His servants and co-deviants Henriet and Pouitou admitted the most shocking stuff —

that de Rais then raped [the typical captive] as he was hanged from a hook by the neck. Before the child died, Gilles took him down, comforted him, repeated the act and either killed him himself or had him slain.

Poitou testified that the child victims were murdered sometimes by decapitating them, sometimes by cutting their throats, sometimes by dismembering them, sometimes by breaking their necks with a stick …

Gilles de Rais rarely left a child alive for more than one evening’s pleasure, Poitou claimed.

Now, it needs to be said that the servants were induced to these confessions by the threat of physical harm — and that when de Rais reversed his own denials he had likewise been menaced with torture. Nobody had been tortured, mind. But they had been given to understand that they would be corroborating the witnesses with self-incriminating statments, and we can do this the easy way or the hard way. In a world without dispositive forensics, confessions were the evidentiary gold standard … and torturing to obtain them was standard operating procedure.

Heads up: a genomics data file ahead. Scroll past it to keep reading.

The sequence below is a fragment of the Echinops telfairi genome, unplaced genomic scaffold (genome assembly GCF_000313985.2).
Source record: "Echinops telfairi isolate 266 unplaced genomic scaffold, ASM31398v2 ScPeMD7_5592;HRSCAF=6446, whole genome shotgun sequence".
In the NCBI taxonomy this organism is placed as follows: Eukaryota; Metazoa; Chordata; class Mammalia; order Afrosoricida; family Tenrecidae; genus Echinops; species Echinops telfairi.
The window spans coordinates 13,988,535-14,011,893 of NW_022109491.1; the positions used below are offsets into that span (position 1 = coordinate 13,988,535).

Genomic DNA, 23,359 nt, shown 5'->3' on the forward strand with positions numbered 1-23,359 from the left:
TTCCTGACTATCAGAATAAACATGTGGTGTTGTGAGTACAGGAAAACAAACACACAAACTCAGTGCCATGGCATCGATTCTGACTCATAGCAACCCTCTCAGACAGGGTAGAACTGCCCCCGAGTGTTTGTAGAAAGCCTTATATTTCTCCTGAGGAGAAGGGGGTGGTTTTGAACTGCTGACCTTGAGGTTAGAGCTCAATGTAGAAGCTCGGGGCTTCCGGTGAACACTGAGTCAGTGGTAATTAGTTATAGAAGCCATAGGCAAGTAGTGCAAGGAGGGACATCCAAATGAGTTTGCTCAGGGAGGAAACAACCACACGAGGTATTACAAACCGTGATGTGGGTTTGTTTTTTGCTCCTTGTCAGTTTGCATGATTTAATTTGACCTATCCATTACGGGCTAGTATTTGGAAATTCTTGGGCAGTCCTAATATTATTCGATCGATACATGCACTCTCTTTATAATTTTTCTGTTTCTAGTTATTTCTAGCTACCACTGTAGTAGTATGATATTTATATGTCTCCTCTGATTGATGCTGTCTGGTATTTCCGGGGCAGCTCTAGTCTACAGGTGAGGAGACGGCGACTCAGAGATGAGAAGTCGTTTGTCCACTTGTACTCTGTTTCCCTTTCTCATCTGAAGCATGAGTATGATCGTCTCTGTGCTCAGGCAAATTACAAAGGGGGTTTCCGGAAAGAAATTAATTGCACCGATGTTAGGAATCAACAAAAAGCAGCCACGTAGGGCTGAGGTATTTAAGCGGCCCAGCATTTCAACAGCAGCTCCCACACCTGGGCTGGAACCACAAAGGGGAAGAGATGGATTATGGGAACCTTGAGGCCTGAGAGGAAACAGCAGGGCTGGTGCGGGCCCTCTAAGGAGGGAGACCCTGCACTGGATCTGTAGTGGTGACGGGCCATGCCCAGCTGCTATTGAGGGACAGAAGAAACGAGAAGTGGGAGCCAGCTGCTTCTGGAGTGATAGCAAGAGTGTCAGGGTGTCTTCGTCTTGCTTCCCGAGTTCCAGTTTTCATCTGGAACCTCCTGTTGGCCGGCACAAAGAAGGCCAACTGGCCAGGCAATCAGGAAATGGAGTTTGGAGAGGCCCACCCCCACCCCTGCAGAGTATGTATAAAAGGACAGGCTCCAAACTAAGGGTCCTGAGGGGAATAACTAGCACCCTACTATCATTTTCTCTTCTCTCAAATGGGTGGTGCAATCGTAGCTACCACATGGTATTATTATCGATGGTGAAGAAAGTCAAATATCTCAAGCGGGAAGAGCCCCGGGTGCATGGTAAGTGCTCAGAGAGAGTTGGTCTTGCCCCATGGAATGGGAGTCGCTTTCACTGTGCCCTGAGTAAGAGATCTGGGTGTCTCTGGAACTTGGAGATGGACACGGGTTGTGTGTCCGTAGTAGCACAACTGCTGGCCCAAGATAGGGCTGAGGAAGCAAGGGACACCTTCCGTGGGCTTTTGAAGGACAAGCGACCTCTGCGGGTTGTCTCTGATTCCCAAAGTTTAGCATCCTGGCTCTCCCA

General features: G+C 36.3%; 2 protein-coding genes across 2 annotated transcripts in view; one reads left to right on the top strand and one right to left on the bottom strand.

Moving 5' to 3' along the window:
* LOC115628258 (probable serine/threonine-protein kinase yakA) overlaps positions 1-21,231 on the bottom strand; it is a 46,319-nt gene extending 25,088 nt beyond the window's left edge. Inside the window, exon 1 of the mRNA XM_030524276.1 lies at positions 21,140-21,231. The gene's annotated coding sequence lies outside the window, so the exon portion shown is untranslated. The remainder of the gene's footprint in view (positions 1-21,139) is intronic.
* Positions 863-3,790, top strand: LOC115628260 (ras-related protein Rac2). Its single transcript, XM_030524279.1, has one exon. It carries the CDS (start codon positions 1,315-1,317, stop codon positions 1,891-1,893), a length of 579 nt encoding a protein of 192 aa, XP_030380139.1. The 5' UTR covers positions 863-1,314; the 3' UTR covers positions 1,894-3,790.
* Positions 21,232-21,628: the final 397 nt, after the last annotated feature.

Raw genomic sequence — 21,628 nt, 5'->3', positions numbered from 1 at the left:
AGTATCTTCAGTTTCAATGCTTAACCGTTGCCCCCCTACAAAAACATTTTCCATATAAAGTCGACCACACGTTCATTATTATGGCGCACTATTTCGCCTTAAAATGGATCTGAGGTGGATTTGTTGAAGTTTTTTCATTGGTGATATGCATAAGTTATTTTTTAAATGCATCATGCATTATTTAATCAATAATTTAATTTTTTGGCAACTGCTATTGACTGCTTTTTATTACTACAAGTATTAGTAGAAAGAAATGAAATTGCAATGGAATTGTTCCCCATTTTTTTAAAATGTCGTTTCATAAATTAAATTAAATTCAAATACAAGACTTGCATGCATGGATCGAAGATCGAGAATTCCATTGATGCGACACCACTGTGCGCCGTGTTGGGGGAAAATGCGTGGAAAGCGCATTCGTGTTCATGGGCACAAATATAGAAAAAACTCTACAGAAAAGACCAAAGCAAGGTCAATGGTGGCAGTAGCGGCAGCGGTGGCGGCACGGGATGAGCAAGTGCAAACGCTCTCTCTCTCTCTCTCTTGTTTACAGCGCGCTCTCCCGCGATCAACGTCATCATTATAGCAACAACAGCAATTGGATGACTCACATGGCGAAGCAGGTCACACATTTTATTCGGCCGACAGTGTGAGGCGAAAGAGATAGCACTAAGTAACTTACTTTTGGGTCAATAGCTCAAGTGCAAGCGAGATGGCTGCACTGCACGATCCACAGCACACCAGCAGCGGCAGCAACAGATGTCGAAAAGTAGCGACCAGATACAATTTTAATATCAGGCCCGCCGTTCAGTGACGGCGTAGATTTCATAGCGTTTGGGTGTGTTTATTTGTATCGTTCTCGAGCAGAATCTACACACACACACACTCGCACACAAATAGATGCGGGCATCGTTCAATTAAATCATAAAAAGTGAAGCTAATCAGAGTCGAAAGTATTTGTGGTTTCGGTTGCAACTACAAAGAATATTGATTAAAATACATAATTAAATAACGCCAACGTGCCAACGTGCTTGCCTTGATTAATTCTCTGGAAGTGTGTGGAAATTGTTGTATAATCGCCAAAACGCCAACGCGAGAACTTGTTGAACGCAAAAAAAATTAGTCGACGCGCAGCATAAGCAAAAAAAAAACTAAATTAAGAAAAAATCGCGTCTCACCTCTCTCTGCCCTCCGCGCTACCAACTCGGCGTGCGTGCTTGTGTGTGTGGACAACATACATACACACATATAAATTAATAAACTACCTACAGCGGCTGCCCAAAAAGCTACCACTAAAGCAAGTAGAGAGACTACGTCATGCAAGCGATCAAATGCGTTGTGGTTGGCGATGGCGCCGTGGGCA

It’s for that reason that there has also long persisted a revisionist thesis that de Rais was actually innocent, framed up by elite rivals who cannibalized the man’s estates. A 1992 “rehabilitation tribunal” re-tried the affair, and returned an acquittal.

Arguably, the populace — font of all those damning accusations — did likewise on the day de Rais hanged with his two servants. A crowd one might expect to be frenzied with rage actually sympathized with the doomed noble, even rescuing his hanged body from the fire. A monument his daughter put up became an unsanctioned popular pilgrimage site until it was destroyed during the French Revolution.